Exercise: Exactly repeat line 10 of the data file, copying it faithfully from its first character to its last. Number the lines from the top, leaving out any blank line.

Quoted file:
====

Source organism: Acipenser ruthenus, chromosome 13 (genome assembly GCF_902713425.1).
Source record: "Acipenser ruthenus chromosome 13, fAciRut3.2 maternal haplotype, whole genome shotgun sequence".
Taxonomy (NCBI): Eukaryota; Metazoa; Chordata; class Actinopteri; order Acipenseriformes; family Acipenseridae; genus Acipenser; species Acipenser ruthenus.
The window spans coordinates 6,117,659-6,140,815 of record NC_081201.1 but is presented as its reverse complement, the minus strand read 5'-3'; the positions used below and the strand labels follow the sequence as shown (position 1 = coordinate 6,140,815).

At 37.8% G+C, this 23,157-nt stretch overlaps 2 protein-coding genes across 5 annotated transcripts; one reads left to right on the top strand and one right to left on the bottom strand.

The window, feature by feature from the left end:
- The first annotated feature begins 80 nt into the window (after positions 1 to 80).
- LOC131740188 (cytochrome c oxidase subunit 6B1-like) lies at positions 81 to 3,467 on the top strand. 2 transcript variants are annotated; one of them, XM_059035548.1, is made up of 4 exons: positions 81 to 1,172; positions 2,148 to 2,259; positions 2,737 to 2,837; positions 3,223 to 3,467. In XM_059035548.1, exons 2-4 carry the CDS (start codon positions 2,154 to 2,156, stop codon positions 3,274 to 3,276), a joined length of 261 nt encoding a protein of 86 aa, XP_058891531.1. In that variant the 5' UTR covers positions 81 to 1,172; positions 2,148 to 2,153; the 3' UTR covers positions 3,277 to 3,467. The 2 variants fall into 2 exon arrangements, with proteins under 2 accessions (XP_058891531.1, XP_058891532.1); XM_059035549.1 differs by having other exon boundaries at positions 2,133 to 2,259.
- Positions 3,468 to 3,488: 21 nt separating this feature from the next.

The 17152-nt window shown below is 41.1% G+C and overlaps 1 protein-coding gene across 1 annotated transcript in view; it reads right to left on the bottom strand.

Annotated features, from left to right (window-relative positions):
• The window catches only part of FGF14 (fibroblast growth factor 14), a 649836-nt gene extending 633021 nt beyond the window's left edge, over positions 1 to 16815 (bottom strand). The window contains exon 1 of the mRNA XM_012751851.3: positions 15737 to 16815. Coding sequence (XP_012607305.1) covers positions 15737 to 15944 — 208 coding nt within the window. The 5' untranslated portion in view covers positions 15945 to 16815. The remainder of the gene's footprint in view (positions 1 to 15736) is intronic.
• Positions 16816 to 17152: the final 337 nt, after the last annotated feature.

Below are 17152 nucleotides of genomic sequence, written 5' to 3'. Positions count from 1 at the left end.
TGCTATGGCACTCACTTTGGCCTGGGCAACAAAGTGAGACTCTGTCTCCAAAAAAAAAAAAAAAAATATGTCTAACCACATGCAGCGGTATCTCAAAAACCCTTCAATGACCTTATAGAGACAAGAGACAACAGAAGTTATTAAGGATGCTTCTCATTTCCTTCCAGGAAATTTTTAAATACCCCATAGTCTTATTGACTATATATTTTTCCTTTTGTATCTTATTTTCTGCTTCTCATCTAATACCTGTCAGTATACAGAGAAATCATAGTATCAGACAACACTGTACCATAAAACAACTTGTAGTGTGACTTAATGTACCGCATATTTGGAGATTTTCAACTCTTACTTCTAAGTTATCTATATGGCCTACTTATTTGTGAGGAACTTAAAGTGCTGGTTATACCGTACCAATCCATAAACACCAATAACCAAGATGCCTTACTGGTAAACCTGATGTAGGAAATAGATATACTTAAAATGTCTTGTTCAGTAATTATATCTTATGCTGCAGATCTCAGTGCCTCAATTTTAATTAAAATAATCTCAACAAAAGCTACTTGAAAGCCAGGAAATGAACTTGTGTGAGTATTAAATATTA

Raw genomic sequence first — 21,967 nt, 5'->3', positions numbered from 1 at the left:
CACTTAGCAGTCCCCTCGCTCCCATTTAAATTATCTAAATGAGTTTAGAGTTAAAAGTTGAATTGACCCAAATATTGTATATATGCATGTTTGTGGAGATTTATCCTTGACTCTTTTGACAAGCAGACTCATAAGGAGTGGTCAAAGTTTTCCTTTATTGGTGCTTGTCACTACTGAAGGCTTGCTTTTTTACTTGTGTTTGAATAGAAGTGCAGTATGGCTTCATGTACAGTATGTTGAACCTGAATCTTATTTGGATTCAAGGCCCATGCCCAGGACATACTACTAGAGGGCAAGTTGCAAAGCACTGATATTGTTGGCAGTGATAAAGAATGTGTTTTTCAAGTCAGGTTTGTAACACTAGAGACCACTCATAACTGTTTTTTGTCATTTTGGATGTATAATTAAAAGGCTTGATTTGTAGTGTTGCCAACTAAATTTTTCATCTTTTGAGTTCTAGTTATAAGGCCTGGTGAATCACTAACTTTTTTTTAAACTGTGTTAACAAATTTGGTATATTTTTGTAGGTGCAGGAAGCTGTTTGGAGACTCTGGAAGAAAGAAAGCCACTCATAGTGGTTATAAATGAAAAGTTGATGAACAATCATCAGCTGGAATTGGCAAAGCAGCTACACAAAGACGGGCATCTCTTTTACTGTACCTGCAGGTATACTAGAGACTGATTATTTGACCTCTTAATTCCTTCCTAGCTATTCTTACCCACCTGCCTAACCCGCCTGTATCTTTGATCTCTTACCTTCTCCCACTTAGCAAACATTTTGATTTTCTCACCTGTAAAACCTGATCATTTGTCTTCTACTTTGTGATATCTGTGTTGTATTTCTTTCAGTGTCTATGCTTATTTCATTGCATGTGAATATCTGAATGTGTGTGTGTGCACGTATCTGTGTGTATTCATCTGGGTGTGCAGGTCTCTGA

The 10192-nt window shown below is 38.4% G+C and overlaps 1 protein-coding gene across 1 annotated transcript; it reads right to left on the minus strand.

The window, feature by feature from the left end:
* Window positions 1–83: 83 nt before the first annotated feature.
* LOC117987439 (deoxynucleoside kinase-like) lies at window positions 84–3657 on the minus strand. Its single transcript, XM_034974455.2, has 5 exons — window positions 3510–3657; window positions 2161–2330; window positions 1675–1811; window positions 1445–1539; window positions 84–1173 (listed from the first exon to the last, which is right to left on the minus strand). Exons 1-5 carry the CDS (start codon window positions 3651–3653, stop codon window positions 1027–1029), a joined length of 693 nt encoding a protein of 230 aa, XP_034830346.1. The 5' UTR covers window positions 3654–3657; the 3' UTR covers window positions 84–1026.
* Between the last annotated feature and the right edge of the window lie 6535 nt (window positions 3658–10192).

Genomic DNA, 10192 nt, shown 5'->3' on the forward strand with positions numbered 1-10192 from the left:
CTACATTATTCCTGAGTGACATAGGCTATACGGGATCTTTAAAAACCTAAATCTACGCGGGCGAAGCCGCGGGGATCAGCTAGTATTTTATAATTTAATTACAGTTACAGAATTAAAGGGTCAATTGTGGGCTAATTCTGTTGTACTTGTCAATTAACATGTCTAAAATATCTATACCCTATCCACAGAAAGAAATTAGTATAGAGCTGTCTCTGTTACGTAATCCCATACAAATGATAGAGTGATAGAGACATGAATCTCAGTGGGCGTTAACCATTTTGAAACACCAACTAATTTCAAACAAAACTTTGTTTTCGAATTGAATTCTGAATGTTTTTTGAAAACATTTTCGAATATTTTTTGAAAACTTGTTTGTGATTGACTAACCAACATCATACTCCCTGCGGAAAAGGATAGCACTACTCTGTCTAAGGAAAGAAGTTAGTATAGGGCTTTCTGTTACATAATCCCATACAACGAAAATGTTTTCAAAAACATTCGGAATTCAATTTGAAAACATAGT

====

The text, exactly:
The 17152-nt window shown below is 41.1% G+C and overlaps 1 protein-coding gene across 1 annotated transcript in view; it reads right to left on the bottom strand.